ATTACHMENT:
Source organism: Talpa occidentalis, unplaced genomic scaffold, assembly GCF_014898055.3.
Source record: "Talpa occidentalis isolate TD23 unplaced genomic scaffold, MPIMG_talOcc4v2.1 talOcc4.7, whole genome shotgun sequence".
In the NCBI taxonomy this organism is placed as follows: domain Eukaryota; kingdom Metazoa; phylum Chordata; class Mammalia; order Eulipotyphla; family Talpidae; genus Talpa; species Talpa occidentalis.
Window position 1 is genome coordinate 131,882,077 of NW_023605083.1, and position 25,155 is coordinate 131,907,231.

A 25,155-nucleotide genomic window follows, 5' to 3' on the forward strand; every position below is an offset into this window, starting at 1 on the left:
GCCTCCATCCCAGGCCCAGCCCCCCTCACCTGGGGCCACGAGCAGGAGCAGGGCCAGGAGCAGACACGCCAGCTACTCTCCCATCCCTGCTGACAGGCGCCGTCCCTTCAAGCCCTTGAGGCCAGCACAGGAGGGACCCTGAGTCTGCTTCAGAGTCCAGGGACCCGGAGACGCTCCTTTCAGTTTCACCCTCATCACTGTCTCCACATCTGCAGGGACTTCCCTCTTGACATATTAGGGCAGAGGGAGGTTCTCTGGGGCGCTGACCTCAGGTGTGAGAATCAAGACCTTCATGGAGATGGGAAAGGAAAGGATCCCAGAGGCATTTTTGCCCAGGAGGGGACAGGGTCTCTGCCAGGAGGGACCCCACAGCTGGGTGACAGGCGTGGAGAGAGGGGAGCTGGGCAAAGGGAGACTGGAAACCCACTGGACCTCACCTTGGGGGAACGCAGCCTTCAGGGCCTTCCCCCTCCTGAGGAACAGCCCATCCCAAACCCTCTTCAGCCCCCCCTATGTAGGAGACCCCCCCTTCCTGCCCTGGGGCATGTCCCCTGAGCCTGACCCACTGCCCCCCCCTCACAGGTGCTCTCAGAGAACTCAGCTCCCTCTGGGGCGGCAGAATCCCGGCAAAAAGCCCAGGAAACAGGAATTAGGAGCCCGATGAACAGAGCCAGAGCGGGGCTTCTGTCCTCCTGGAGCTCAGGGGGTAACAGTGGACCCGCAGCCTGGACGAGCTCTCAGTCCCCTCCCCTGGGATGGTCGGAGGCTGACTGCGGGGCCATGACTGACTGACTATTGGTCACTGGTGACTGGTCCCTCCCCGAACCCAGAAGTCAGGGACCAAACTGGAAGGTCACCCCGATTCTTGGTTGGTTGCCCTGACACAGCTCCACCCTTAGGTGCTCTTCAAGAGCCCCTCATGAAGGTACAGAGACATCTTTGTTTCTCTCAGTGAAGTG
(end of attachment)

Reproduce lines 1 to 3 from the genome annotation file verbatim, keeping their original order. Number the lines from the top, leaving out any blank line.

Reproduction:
Source organism: Talpa occidentalis, unplaced genomic scaffold, assembly GCF_014898055.3.
Source record: "Talpa occidentalis isolate TD23 unplaced genomic scaffold, MPIMG_talOcc4v2.1 talOcc4.7, whole genome shotgun sequence".
In the NCBI taxonomy this organism is placed as follows: domain Eukaryota; kingdom Metazoa; phylum Chordata; class Mammalia; order Eulipotyphla; family Talpidae; genus Talpa; species Talpa occidentalis.